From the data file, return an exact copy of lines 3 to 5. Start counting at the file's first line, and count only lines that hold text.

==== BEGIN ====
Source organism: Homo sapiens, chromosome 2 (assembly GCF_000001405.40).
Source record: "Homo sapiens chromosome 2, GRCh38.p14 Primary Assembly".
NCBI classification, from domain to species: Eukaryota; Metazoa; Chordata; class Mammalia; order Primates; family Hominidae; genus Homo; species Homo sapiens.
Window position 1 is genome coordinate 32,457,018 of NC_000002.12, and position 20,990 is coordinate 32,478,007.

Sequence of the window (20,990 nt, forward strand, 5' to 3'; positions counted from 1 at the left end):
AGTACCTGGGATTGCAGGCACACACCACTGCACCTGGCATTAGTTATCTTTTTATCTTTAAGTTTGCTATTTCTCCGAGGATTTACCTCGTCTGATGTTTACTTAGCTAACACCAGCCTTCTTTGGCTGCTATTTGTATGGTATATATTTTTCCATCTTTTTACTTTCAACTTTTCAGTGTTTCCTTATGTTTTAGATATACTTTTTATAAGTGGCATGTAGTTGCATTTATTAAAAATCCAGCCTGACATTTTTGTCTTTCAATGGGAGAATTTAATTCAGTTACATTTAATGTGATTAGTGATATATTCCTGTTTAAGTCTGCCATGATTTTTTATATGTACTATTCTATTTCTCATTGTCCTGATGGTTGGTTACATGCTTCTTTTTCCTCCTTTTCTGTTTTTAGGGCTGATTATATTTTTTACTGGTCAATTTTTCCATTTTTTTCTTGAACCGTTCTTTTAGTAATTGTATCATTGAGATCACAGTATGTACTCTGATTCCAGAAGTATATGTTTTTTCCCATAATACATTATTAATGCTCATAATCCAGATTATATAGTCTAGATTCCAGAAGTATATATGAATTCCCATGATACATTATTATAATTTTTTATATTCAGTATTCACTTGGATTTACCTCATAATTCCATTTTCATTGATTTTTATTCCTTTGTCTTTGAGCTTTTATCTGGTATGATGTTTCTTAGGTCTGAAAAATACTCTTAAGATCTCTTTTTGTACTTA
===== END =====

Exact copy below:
NCBI classification, from domain to species: Eukaryota; Metazoa; Chordata; class Mammalia; order Primates; family Hominidae; genus Homo; species Homo sapiens.
Window position 1 is genome coordinate 32,457,018 of NC_000002.12, and position 20,990 is coordinate 32,478,007.

Sequence of the window (20,990 nt, forward strand, 5' to 3'; positions counted from 1 at the left end):